Recent Alumni and Student Accomplishments
Kendall Vanderslice ’13 published “Power in the Plate, The History of our Food Speaks of Injustice – and Invites us to Redemption” in the November issue of Christianity Today
Michael Chen ’17 2018 Yenching Fellow. The Yenching Program is an elite interdisciplinary postgraduate leadership program at Yenching Academy of Peking University in Beijing.
Sarah Han ’16 published “Sameness and Difference: Asserting Cultural Identity Through Multicultural Experience and Negotiation” in the Undergraduate Journal of Ethnography.
Hannah Garringer ’18 graduate of the 17th annual Wolfram Summer School, held at Bentley University. Wolfram Summer School provides a unique educational and career opportunity to learn and do projects at the frontiers of science, technology, and innovation.
Emily Ding ’20 received and accepted into the American Anthropological Association's Undergraduate Research Fellow Program
Eric Hoskins ’19 recipient of the Wheaton Global Scholar Award. Eric spent this past summer in Addis Ababa researching a local non-profit, and recently presented his research on campus.
I always felt a great ease and comfort in being with people from backgrounds and experiences that differed from mine. Language, custom, gender, and religious differences never stumped me but rather enlivened me. Anthropology spoke to this particularity of mine and gave me a foundation from which to actually do work in the world based on these interests.
Sociology is necessary for anybody wanting to love our neighbors in a tangible, educated way.
Marketing is a great field for sociology majors because it requires the ability to think about group psychology and how to change people’s behavior as well as the broader culture. Tech is a great industry to check out because it encourages sociological imagination and is all about creating social change through technological advancements
Being a Christian sociology major will enable you to look past the brokenness and systemic injustices around the world to see a savior who is able to save everyone.
I realized that Anthropology could help give me the language that I needed to better understand my life, the world around me, and God's work in the world. I will also add that, along with my Anthropology classes, my other most meaningful classes at Wheaton were my Sociology classes. Those courses worked alongside my Anthropology to teach me about society's systems and structures.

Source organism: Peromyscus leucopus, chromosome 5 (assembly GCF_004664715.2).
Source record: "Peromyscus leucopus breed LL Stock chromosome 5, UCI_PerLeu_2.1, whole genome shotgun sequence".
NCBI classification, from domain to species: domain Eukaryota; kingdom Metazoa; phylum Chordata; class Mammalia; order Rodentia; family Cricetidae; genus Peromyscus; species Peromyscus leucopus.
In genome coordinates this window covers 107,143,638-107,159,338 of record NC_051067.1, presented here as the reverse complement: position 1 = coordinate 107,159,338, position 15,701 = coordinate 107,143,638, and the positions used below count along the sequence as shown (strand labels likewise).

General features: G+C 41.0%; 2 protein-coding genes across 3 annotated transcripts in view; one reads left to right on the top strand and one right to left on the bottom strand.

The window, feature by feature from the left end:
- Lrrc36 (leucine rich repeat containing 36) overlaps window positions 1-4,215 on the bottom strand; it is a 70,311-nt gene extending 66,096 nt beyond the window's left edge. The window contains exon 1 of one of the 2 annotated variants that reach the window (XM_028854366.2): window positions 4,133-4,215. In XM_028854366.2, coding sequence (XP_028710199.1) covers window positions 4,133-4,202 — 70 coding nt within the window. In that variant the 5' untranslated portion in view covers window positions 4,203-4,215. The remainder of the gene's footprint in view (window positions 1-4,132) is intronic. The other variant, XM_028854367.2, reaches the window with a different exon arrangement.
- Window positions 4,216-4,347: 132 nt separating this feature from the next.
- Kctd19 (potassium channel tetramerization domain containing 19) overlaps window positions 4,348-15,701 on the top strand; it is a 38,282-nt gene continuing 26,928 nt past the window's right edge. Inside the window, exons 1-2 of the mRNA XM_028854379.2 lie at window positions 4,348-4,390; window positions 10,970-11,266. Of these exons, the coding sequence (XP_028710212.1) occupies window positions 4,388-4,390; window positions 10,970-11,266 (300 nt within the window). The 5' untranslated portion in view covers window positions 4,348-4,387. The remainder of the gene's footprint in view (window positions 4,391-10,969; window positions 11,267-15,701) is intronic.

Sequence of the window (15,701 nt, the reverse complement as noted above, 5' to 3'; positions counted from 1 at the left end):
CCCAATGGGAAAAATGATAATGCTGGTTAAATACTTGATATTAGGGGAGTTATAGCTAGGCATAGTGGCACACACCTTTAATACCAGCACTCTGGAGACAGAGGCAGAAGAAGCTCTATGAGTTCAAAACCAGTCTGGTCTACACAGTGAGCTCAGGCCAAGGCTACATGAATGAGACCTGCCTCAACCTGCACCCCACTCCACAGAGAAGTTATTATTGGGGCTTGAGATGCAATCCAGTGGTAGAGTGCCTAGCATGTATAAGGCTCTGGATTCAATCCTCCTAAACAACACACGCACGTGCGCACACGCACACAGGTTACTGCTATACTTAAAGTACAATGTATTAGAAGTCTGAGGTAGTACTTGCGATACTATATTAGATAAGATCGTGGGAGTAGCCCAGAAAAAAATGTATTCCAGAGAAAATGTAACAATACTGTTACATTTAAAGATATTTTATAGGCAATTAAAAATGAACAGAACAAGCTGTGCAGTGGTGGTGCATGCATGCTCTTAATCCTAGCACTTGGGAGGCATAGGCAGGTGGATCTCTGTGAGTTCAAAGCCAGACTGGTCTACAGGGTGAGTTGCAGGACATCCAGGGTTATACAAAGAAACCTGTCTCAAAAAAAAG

I come from a culture where legacy is important. I believe that is important to look back at where we come from to see the direction in which we are going... The task won’t be easy, because trying to make significant change never is, but we can find some peace in God’s track record thus far.
If you study something you love, you'll learn it better, remember it longer, and I believe have a broader, more well-rounded base of knowledge going forward.
A sociology major will equip you with a "sociological imagination" that will fundamentally alter your way of seeing society, no matter what career path you ultimately follow.
On-the-job skills can always be cultivated, but challenging your worldview for the better is something to be especially valued during your undergraduate years at Wheaton.
Cultural Anthropology is all about how people understand the world and learning to see from someone else's perspective. I know how to observe and ask questions, and develop creative solutions that are unique to my organization.
My coursework at Wheaton helped to encourage my desire to serve others, and also taught me to think critically about how our good intentions and best efforts to do so sometimes have negative effects.
Sociology will offer you a framework through which to process your life experiences and will lay the foundation for a variety of careers.